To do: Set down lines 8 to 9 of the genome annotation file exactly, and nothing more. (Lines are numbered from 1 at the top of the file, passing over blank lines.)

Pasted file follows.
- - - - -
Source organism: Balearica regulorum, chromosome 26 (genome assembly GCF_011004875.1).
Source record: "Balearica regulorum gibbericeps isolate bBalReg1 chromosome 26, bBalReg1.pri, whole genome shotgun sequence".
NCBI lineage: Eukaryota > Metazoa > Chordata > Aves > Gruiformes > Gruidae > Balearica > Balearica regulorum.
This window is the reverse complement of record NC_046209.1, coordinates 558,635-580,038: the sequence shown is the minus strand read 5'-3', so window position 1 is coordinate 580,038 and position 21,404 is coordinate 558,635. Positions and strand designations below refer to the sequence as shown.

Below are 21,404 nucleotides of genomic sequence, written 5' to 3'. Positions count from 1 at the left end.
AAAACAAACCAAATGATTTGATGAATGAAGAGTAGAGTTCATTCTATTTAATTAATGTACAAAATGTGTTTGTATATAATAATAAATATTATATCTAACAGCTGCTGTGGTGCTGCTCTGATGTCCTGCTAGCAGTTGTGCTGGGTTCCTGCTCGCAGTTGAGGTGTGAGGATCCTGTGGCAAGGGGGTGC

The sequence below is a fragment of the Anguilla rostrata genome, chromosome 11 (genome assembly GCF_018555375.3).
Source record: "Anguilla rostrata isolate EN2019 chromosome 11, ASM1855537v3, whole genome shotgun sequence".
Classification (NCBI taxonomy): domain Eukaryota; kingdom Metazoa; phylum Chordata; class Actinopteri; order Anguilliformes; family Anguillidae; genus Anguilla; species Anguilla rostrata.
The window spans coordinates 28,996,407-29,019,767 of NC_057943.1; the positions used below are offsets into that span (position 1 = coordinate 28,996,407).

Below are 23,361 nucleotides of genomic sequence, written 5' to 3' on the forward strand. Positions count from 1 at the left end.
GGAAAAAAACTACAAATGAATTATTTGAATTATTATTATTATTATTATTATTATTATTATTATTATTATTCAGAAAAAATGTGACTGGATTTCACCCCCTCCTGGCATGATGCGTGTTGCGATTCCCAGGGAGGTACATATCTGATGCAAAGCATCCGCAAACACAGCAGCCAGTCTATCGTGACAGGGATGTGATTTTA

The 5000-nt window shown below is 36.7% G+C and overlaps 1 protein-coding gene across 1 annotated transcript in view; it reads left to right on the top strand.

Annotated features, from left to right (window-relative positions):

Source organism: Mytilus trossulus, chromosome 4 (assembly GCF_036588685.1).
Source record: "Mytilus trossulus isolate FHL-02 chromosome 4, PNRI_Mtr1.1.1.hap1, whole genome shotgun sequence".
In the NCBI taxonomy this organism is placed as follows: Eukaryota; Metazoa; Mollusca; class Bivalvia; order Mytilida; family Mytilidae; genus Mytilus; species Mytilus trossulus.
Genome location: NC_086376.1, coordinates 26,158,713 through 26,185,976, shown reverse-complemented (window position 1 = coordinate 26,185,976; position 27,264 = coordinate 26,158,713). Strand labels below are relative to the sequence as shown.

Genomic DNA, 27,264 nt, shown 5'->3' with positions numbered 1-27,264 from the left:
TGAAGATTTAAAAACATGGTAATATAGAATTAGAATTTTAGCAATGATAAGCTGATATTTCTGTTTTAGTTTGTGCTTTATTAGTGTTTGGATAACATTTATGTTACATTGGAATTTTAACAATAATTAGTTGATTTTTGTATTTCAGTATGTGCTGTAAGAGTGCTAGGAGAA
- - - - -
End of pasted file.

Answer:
Source record: "Anguilla rostrata isolate EN2019 chromosome 11, ASM1855537v3, whole genome shotgun sequence".
Classification (NCBI taxonomy): domain Eukaryota; kingdom Metazoa; phylum Chordata; class Actinopteri; order Anguilliformes; family Anguillidae; genus Anguilla; species Anguilla rostrata.